That tweet, in the context of what was happening at that time (and what we are fairly certain Trump was observing on White House televisions), speaks volumes, and it is doubtful whether anything else uncovered by congressional investigators, or federal prosecutors, will ever match it.
As the Select Committee decides just how many people it wants to refer for contempt, it would do well to consult Professor Josh Chafetz’s book, Congress’s Constitution (which I reviewed for Law & Liberty some years ago). Chafetz offers a magnificent history of Congress’s contempt power (building on an earlier law journal article), including a chronicle of the years in which the Capitol’s own jail was used to enforce the legislature’s will without any recourse to the executive branch or judiciary. There is no question that, as a matter of Constitutional powers, it is on good ground if it wants to steamroll any and all executive power claims. (The case is much less clear concerning members of Congress themselves, who assert their right to unobstructed speech and debate in the discharge of their duties, including confidential speech, as a reason to resist the committee’s entreaties.)
But the central message of Chafetz’s book is what the Select Committee needs to ponder. My review paraphrased, “A wise Congress seeks out interbranch conflict judiciously rather than indiscriminately.” There may be opportunities for the Select Committee and its allies in the Biden administration to win battles in court against Trump administration officials asserting executive privilege. And it may be possible to construe those as victories for Congress’s prerogatives. But the larger war is playing out in the court of public opinion. And it isn’t clear how the public—as opposed to just the Democrats’ core supporters—will take to seeing people thrown in jail simply because they failed to do everything the committee wished them to.
Particulars matter here. After the Select Committee recommended a criminal contempt citation for Bannon, the Biden Department of Justice delivered an indictment with remarkable speed. It has not done the same for Mark Meadows, Trump’s Chief of Staff at the time of the January 6th attack, who did offer the committee a considerable trove of documents before declining to fulfill some of their requests. Meadows’ claims of privilege are much more substantial than Bannon’s, and executive branch solidarity may yet win out.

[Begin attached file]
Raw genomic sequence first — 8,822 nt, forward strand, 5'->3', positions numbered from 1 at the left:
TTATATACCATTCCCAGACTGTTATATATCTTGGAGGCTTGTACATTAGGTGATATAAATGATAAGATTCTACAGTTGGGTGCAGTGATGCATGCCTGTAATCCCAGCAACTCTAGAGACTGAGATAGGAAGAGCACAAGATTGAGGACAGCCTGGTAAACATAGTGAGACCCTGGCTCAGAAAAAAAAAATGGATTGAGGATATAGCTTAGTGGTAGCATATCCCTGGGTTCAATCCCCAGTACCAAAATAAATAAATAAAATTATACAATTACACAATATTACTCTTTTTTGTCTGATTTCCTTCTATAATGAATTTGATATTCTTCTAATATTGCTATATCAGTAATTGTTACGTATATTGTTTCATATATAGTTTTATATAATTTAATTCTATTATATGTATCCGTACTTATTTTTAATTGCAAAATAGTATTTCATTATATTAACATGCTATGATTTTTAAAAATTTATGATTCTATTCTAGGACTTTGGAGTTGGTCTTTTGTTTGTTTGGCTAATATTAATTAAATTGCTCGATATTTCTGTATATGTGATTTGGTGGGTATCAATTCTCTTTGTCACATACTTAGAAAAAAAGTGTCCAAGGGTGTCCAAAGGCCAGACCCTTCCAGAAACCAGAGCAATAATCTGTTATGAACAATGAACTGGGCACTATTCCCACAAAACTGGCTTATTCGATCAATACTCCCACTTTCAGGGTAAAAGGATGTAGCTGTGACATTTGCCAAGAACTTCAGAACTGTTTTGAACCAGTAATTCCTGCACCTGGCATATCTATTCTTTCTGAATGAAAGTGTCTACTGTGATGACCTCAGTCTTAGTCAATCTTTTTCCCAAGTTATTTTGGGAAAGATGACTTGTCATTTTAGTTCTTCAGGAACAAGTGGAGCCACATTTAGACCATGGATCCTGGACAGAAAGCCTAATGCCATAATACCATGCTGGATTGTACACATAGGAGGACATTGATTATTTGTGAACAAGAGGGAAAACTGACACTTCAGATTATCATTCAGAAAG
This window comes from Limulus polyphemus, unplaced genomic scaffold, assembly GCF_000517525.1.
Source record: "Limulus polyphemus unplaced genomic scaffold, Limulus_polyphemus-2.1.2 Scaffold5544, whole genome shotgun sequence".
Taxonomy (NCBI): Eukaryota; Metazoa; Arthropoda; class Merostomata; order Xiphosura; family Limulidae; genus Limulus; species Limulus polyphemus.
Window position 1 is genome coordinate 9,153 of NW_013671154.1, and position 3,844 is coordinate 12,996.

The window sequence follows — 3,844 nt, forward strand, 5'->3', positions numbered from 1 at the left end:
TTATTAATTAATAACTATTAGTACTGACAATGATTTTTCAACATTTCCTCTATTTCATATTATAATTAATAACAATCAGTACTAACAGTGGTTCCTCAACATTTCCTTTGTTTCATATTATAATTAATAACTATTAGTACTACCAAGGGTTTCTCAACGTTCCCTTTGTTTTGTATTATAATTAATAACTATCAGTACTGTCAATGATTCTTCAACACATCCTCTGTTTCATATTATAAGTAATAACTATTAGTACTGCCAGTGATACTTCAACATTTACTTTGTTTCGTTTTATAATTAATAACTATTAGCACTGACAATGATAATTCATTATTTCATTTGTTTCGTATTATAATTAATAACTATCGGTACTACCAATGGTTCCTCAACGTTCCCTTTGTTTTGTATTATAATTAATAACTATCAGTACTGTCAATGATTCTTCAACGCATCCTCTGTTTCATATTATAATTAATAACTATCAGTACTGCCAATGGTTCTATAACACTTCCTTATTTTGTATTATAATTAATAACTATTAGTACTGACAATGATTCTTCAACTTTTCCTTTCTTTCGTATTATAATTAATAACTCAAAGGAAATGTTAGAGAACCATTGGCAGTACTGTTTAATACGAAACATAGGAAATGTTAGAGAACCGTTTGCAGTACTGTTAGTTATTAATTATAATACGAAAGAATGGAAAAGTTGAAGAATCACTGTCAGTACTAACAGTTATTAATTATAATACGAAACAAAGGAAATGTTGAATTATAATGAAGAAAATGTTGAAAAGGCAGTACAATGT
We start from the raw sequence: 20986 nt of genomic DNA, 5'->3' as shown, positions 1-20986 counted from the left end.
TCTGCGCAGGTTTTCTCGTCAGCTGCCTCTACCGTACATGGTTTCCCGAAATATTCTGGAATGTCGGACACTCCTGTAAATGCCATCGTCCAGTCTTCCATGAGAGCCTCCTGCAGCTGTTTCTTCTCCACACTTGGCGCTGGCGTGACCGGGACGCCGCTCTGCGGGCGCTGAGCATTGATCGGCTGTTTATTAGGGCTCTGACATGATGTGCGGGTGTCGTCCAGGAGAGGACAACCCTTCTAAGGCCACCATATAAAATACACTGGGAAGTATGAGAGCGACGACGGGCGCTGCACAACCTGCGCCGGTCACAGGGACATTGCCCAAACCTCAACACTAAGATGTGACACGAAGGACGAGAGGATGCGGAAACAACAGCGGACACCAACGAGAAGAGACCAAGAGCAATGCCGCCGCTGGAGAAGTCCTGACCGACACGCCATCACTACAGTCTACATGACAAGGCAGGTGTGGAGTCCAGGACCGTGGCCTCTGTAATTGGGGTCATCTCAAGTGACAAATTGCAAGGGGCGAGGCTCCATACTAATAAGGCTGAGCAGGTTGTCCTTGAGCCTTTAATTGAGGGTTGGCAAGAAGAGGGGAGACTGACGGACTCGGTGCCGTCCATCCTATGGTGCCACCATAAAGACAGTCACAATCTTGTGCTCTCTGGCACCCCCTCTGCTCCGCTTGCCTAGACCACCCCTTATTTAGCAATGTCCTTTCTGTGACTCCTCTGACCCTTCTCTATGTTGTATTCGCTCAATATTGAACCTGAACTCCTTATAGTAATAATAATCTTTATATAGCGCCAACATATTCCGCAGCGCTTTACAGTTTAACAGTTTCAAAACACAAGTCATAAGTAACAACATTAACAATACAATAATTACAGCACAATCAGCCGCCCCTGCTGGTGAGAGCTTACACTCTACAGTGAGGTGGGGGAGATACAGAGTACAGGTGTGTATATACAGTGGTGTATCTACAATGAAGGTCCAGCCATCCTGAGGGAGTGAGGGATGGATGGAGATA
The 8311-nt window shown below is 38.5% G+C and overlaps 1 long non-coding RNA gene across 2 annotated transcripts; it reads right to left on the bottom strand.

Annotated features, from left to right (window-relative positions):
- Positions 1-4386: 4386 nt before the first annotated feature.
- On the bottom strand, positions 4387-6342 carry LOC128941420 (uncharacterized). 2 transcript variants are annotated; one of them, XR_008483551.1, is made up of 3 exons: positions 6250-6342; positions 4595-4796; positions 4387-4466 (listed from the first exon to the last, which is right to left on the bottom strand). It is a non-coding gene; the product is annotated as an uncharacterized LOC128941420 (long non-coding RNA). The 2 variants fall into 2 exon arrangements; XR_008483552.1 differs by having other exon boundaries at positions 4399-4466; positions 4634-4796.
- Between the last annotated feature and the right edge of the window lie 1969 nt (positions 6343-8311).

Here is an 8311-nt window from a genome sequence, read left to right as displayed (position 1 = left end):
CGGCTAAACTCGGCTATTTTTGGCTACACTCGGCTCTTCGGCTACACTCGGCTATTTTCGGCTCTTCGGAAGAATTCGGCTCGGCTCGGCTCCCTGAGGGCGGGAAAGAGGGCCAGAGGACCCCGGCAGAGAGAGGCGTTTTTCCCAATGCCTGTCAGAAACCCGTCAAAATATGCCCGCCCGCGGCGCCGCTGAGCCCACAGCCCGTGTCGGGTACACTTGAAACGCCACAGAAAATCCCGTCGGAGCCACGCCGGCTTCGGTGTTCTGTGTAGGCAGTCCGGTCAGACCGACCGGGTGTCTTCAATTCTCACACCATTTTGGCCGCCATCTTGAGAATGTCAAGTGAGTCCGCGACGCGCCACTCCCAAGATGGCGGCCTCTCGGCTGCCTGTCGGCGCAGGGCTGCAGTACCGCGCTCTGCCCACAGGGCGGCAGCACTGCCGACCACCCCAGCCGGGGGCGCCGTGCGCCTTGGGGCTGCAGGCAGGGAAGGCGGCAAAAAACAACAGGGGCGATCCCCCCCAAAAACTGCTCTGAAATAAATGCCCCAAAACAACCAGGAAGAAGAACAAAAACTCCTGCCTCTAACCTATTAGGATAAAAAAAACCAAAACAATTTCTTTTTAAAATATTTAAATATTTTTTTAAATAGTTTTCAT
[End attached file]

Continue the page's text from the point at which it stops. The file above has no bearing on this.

What will the Select Committee gain by getting former Trump officials to sit in jail? For some, including Bannon, a jail sentence might well bolster their credibility with die-hard supporters of the former president. At the same time, the Committee risks coming off as simply intoxicated by its own powers.
If it is to avoid that fate as it seeks to get other witnesses to fully comply with its subpoenas, the Select Committee needs to make it very clear just what its investigation is supposed to be doing. There are hints that it may be hoping to frame a criminal indictment of Trump for “corruptly” obstructing or impeding an official proceeding. It is, frankly, rather difficult to imagine that coming off, in part because it is difficult to imagine what kind of smoking gun evidence the committee could unearth that tells us something that the 2:24 PM tweet did not tell us already.
There is a very strong case to be made that an impeachment proceeding should have been brought against Trump on January 7 and tried in the Senate by January 8 or 9, such that actual removal of the president from office would have been a live possibility. The articles could have been written quite broadly, to emphasize that the primary “high crime” being considered was a violation of the president’s oath to uphold the Constitution and take care that its laws be faithfully executed; the question of whether Trump intentionally fomented the attack on the Capitol could have been treated as a side issue not requiring definitive resolution. That was, almost certainly, the best opportunity to join the causes of partisan advantage-seeking and institutional interest, and we might well have gotten a week or so of President Mike Pence. That would have left an indelible lesson about the Constitutional balance of power in our history books.
Having missed that opportunity, getting Trump officials thrown in jail for not cooperating with the Select Committee and seeing whether Trump himself can be subjected to the criminal justice system for his conduct smacks of sour grapes. Just because the Select Committee can press Congress’s institutional advantage does not mean that it would be wise to do so, or even that it would serve the immediate cause of helping frame the next election.
The best way to acknowledge the ignominious anniversary of January 6 would be to reopen the Capitol to the public. Ordinary Americans have been excluded, officially as a pandemic precaution, since March 2020. They need to come in again. Getting our representative legislature to embrace its connections to our citizenry is the ultimate retort to those who would subvert our democratic processes.